Metabolic set-point control mechanisms in different physiological systems at rest and during exercise

Alan St Clair Gibson, J. H. Goedecke, Yolande Harley, L. J. Myers, Mike I. Lambert, Timothy Noakes, Estelle Lambert

Research output: Contribution to journalArticlepeer-review

29 Citations (Scopus)

Abstract

Using a number of different homeostatic control mechanisms in the brain and peripheral physiological systems, metabolic activity is continuously regulated at rest and during exercise to prevent catastrophic system failure. Essential for the function of these regulatory processes are baseline “setpoint” levels of metabolic function, which can be used to calculate the level of response required for the maintenance of system homeostasis after system perturbation, and to which the perturbed metabolic activity levels are returned to at the end of the regulatory process. How these setpoint levels of all the different metabolic variables in the different peripheral physiological systems are created and maintained, and why they are similar in different individuals, has not been well explained. In this article, putative system regulators of metabolic setpoint levels are described. These include that: (i) innate setpoint values are stored in a certain region of the central nervous system, such as the hypothalamus; (ii) setpoint values are created and maintained as a response to continuous external perturbations, such as gravity or “zeitgebers”, (iii) setpoint values are created and maintained by complex system dynamical activity in the different peripheral systems, where setpoint levels are regulated by the ongoing feedback control activity between different peripheral variables; (iv) human anatomical and biomechanical constraints contribute to the creation and maintenance of metabolic setpoints values; or (v) a combination of all these four different mechanisms occurs. Exercise training and disease processes can affect these metabolic setpoint values, but the setpoint values are returned to pre-training or pre-disease levels if the training stimulus is removed or if the disease process is cured. Further work is required to determine what the ultimate system regulator of metabolic setpoint values is, why some setpoint values are more stringently protected by homeostatic regulatory mechanisms than others, and the role of conscious decision making processes in determining the regulation of metabolic setpoint values.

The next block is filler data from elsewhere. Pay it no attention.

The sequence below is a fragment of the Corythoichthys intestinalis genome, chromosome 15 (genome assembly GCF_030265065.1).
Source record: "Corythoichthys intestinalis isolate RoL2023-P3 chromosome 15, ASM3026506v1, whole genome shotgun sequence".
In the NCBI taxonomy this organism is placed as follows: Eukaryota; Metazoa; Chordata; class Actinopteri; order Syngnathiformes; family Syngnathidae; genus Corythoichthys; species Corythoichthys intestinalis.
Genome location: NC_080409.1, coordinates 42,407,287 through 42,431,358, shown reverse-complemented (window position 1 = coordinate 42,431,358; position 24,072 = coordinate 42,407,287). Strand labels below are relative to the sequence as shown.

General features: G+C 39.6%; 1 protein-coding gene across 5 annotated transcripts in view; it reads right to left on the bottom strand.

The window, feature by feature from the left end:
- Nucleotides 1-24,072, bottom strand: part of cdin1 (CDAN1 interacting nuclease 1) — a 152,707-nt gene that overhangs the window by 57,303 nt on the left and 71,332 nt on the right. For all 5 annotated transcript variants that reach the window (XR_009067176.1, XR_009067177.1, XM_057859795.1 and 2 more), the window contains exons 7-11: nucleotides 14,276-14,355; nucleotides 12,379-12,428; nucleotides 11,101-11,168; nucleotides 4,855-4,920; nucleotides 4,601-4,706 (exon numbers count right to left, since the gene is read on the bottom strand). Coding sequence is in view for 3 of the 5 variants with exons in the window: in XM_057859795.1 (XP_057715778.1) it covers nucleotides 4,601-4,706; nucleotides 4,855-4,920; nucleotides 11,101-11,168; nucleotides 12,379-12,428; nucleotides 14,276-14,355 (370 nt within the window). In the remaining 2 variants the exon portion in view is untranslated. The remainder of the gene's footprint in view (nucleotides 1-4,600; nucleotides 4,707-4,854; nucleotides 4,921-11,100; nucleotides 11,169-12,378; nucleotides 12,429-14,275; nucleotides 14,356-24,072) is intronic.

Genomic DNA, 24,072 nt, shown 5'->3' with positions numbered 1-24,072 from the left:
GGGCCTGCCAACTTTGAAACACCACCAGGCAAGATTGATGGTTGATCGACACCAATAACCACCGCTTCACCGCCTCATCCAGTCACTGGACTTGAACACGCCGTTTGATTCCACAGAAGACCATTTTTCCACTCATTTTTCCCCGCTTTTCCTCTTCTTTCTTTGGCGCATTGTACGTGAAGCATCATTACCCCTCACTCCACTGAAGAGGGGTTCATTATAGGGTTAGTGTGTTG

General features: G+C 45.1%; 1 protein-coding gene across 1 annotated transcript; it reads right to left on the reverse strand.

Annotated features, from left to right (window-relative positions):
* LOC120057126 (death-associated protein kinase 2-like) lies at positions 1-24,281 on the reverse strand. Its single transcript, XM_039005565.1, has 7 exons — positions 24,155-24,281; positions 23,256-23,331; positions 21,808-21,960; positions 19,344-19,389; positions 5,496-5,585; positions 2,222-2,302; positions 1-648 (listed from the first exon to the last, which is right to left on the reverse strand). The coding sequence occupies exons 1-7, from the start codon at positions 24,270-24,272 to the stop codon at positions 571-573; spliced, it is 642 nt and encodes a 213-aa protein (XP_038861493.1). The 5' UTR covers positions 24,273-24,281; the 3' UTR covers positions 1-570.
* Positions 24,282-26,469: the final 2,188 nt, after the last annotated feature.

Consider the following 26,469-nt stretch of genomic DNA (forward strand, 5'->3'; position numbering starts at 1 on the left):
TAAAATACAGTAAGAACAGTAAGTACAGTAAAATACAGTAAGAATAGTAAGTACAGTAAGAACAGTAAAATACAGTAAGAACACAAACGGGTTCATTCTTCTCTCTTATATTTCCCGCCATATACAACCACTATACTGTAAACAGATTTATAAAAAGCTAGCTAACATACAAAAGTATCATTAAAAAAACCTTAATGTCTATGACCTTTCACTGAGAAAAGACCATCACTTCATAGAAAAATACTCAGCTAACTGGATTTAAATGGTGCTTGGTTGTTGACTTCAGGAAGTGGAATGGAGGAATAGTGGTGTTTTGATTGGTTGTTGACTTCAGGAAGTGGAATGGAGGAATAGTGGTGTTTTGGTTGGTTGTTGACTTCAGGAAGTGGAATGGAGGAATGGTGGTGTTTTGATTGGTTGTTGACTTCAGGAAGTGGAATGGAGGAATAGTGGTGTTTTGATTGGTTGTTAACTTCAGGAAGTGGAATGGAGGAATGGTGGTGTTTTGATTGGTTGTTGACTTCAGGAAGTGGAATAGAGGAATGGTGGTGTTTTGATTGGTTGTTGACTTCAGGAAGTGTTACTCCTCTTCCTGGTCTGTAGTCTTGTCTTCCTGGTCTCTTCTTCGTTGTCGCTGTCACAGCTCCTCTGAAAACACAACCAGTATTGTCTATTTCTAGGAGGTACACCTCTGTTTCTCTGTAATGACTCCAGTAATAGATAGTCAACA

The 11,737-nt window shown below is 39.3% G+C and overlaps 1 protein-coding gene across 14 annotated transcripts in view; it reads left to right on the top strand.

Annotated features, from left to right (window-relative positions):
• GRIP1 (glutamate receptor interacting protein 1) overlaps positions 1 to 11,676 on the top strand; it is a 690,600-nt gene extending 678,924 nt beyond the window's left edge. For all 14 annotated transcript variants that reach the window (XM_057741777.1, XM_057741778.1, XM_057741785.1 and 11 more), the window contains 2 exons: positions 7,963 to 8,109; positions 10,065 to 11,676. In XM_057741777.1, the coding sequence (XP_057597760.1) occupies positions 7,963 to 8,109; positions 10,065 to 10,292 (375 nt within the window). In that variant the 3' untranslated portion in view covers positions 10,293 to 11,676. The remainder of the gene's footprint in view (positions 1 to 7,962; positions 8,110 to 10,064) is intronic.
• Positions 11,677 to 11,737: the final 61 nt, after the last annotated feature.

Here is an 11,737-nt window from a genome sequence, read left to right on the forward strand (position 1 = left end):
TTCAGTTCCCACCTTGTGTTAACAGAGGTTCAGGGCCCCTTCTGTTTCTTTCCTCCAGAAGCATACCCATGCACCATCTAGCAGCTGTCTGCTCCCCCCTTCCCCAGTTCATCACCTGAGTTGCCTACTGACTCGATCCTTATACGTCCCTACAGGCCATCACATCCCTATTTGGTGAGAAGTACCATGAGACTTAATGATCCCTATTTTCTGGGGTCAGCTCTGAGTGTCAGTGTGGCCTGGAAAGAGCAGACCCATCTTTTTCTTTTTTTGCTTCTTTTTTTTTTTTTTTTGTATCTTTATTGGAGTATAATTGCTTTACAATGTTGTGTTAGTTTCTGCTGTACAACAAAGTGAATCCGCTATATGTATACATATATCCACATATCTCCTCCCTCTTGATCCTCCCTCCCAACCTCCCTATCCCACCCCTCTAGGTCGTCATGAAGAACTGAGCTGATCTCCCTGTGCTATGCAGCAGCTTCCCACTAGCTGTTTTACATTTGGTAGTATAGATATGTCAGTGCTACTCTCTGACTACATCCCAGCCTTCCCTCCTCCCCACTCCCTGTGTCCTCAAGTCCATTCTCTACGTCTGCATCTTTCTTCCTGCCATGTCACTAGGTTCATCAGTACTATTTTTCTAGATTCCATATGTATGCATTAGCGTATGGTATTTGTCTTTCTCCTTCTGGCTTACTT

Original languageEnglish
Pages (from-to)60-72
JournalJournal of Theoretical Biology
Volume236
Issue number1
DOIs
Publication statusPublished - Sep 2005

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